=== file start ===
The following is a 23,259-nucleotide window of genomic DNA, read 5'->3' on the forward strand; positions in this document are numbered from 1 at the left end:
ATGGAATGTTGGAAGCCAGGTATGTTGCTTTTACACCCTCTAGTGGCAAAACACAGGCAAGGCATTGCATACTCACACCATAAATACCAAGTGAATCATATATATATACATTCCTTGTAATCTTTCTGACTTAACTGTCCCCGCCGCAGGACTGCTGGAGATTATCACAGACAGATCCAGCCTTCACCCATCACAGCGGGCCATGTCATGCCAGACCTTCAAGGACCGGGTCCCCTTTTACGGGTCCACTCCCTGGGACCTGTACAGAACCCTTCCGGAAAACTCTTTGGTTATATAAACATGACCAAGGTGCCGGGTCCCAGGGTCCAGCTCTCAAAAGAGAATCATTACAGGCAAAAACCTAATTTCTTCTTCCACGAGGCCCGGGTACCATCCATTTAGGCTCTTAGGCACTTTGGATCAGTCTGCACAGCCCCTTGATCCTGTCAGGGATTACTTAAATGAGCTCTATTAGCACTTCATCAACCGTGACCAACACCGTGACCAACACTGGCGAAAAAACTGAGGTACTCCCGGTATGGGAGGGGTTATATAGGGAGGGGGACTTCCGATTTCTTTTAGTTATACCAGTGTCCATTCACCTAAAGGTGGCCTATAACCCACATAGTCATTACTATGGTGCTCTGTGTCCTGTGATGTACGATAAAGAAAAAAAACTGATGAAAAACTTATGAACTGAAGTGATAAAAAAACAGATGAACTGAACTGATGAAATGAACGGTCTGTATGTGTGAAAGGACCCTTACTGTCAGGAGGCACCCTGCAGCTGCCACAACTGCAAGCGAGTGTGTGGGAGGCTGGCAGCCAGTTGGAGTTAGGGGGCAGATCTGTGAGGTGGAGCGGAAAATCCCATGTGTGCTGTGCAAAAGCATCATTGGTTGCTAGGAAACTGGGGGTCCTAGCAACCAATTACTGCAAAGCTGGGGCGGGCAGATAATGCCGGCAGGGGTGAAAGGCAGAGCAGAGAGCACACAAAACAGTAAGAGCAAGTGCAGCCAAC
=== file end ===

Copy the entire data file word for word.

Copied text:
The following is a 23,259-nucleotide window of genomic DNA, read 5'->3' on the forward strand; positions in this document are numbered from 1 at the left end:
ATGGAATGTTGGAAGCCAGGTATGTTGCTTTTACACCCTCTAGTGGCAAAACACAGGCAAGGCATTGCATACTCACACCATAAATACCAAGTGAATCATATATATATACATTCCTTGTAATCTTTCTGACTTAACTGTCCCCGCCGCAGGACTGCTGGAGATTATCACAGACAGATCCAGCCTTCACCCATCACAGCGGGCCATGTCATGCCAGACCTTCAAGGACCGGGTCCCCTTTTACGGGTCCACTCCCTGGGACCTGTACAGAACCCTTCCGGAAAACTCTTTGGTTATATAAACATGACCAAGGTGCCGGGTCCCAGGGTCCAGCTCTCAAAAGAGAATCATTACAGGCAAAAACCTAATTTCTTCTTCCACGAGGCCCGGGTACCATCCATTTAGGCTCTTAGGCACTTTGGATCAGTCTGCACAGCCCCTTGATCCTGTCAGGGATTACTTAAATGAGCTCTATTAGCACTTCATCAACCGTGACCAACACCGTGACCAACACTGGCGAAAAAACTGAGGTACTCCCGGTATGGGAGGGGTTATATAGGGAGGGGGACTTCCGATTTCTTTTAGTTATACCAGTGTCCATTCACCTAAAGGTGGCCTATAACCCACATAGTCATTACTATGGTGCTCTGTGTCCTGTGATGTACGATAAAGAAAAAAAACTGATGAAAAACTTATGAACTGAAGTGATAAAAAAACAGATGAACTGAACTGATGAAATGAACGGTCTGTATGTGTGAAAGGACCCTTACTGTCAGGAGGCACCCTGCAGCTGCCACAACTGCAAGCGAGTGTGTGGGAGGCTGGCAGCCAGTTGGAGTTAGGGGGCAGATCTGTGAGGTGGAGCGGAAAATCCCATGTGTGCTGTGCAAAAGCATCATTGGTTGCTAGGAAACTGGGGGTCCTAGCAACCAATTACTGCAAAGCTGGGGCGGGCAGATAATGCCGGCAGGGGTGAAAGGCAGAGCAGAGAGCACACAAAACAGTAAGAGCAAGTGCAGCCAAC